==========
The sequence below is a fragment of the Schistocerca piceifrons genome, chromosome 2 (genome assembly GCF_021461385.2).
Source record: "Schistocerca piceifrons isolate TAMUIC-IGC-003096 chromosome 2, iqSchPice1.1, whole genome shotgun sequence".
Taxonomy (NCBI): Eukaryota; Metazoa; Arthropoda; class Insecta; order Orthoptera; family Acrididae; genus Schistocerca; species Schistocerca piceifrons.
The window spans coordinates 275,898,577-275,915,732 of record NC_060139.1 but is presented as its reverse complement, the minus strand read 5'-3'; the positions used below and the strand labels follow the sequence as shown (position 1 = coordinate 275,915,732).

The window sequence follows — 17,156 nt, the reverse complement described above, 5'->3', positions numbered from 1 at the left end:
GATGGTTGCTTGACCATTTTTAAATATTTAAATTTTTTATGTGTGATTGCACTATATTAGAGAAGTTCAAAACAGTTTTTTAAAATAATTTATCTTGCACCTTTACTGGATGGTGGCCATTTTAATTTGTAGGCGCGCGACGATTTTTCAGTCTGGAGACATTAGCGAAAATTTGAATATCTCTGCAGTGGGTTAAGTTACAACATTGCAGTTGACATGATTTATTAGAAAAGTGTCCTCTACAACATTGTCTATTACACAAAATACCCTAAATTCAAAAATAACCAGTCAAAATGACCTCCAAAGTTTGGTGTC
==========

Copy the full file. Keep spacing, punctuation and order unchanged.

The sequence below is a fragment of the Schistocerca piceifrons genome, chromosome 2 (genome assembly GCF_021461385.2).
Source record: "Schistocerca piceifrons isolate TAMUIC-IGC-003096 chromosome 2, iqSchPice1.1, whole genome shotgun sequence".
Taxonomy (NCBI): Eukaryota; Metazoa; Arthropoda; class Insecta; order Orthoptera; family Acrididae; genus Schistocerca; species Schistocerca piceifrons.
The window spans coordinates 275,898,577-275,915,732 of record NC_060139.1 but is presented as its reverse complement, the minus strand read 5'-3'; the positions used below and the strand labels follow the sequence as shown (position 1 = coordinate 275,915,732).

The window sequence follows — 17,156 nt, the reverse complement described above, 5'->3', positions numbered from 1 at the left end:
GATGGTTGCTTGACCATTTTTAAATATTTAAATTTTTTATGTGTGATTGCACTATATTAGAGAAGTTCAAAACAGTTTTTTAAAATAATTTATCTTGCACCTTTACTGGATGGTGGCCATTTTAATTTGTAGGCGCGCGACGATTTTTCAGTCTGGAGACATTAGCGAAAATTTGAATATCTCTGCAGTGGGTTAAGTTACAACATTGCAGTTGACATGATTTATTAGAAAAGTGTCCTCTACAACATTGTCTATTACACAAAATACCCTAAATTCAAAAATAACCAGTCAAAATGACCTCCAAAGTTTGGTGTC